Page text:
Helical piles are a displacement piling system that moves the soil away from the central axis of the shaft. This has many advantages that include no spoils to remove, but also comes with disadvantages as the shaft diameter increases. The helical piling industry categorizes pipe helical piles into low, medium, and high displacement. Each category has advantages and disadvantages that a specifying engineer must consider when selecting a pile that is applicable and economical for the project.
The largest volume pipe shaft helical pile used in the North American market are low displacement pipe piles. Low displacement piles are defined as piles with central shaft diameters up to 4.5 inches.
These products are used commonly in applications such as new construction, foundation repair, solar, substation, and transmission. The primary advantage is greater structural rigidity due to a higher section properties (compared to square shaft helical piles) that provides lateral resistance of approximately 1 to 6 kips. The higher section properties also increase the shaft buckling resistance in soft soils. Much higher lateral loads can be achieved by battering the piles to transfer a portion of the lateral load to the axial capacity of the pile. Their disadvantage compared to square shaft helical piles is less penetration into firm/hard/dense soils resulting in “spin-out” of the pile. The torque to capacity ratio (Kt) is also reduced as the diameter increases due to the greater volume of soil to displace. Typical Kt for 2.875 to 4.5 inch piles is between 9:1 and 6:1
Medium displacement pipe shaft helical piles are used in new construction, solar, substation, and transmission applications. Their diameters range from 4.5 to 8 inches. Their axial capacity is typically higher than low displacement piles and their approximate ultimate lateral resistance of 3 to 15 kips is higher than that of low displacement pipe piles. The primary disadvantage is installation costs. Larger equipment, up to 35-ton machines, must be used to achieve the torque and crowd (down force) required to install these piles. Torque to capacity ratios also continue to decrease as the diameter increases. For example, the Kt of a CHANCE® Type RS2875.203 is 9 to 1 and the Kt of a Type RS6625.280 is 5:1. If a specifying engineer is designing for 50 kips ultimate axial capacity, an RS2875.203 will require 5,555 ft-lbs. of torque (50,000 lbs. / 9) but an RS6625.280 would require 10,000 ft-lbs. of torque (50,000 lbs. / 5). This difference in torque required could increase the cost of the project due to need for a larger machine. This is especially true if a larger shaft is not needed to resist lateral loads or for buckling resistance.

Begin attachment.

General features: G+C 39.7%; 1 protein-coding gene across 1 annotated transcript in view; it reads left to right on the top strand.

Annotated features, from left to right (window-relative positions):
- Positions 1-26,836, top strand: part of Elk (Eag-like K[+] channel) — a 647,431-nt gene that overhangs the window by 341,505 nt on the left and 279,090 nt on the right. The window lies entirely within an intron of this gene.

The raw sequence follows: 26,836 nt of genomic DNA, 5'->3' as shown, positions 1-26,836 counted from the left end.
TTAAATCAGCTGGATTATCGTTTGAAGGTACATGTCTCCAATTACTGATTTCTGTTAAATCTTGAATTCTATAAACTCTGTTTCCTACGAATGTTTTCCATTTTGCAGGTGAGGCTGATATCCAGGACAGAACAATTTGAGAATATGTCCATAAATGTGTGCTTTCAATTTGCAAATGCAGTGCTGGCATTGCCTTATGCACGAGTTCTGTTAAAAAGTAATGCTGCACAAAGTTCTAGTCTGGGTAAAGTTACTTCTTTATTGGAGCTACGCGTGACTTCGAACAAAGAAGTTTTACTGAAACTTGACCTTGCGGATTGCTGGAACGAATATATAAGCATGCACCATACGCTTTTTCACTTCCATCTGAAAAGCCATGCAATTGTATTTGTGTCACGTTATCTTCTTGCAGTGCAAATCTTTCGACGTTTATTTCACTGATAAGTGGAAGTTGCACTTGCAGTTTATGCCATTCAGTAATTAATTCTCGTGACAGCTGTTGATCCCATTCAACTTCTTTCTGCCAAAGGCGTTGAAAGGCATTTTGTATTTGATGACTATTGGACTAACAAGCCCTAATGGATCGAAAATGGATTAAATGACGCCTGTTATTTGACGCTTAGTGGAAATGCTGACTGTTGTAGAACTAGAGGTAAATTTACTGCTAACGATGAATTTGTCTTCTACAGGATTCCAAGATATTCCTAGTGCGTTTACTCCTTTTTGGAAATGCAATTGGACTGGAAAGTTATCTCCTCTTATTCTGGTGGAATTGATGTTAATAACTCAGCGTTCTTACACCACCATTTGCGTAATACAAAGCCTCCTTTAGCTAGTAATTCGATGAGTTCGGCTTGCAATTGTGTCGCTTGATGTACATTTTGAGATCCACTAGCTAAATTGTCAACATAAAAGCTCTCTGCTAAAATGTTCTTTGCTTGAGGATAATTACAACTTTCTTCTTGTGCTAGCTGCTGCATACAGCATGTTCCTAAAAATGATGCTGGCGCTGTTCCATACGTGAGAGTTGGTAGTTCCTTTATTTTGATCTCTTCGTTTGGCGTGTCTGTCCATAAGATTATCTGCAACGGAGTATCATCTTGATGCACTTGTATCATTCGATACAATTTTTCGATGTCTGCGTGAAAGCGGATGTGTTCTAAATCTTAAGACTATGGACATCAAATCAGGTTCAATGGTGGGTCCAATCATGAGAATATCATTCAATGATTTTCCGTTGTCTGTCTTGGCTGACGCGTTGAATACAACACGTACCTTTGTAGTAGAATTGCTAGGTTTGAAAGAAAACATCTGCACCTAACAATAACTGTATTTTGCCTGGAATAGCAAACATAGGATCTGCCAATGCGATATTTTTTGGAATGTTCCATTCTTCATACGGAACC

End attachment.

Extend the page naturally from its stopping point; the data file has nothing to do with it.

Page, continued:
Large Displacement pipe shaft helical piles are typically used in applications that require substantial bending and lateral resistance that low or medium displacement piles cannot achieve. Large displacement piles are defined as piles greater than 8 inches in diameter. These non-stock job specific piles are heavily engineered to meet special loading circumstances. Advantages are high ultimate passive lateral and high axial capacities that are best suited for heavily loaded structures. The disadvantages are a continuation of the previously mentioned for medium displacement piles with increasingly large installation equipment and reduced Kt to the point which standard torque-to-capacity correlations cannot be used for axial capacity verification. The standard design becomes more classic by specifying a minimum embedment depth similar to a drilled shaft.
All three categories of pipe shaft helical piles are used commonly in the North American market today. Hubbell Power Systems, Inc. designs and manufactures all three to service our customers and increasingly demanding projects. The designer is encouraged to use low displacement helical piles as much as possible due to their advantages with torque correlation efficiency and better penetration in dense soil, but the advantages and disadvantages of each must be weighed carefully.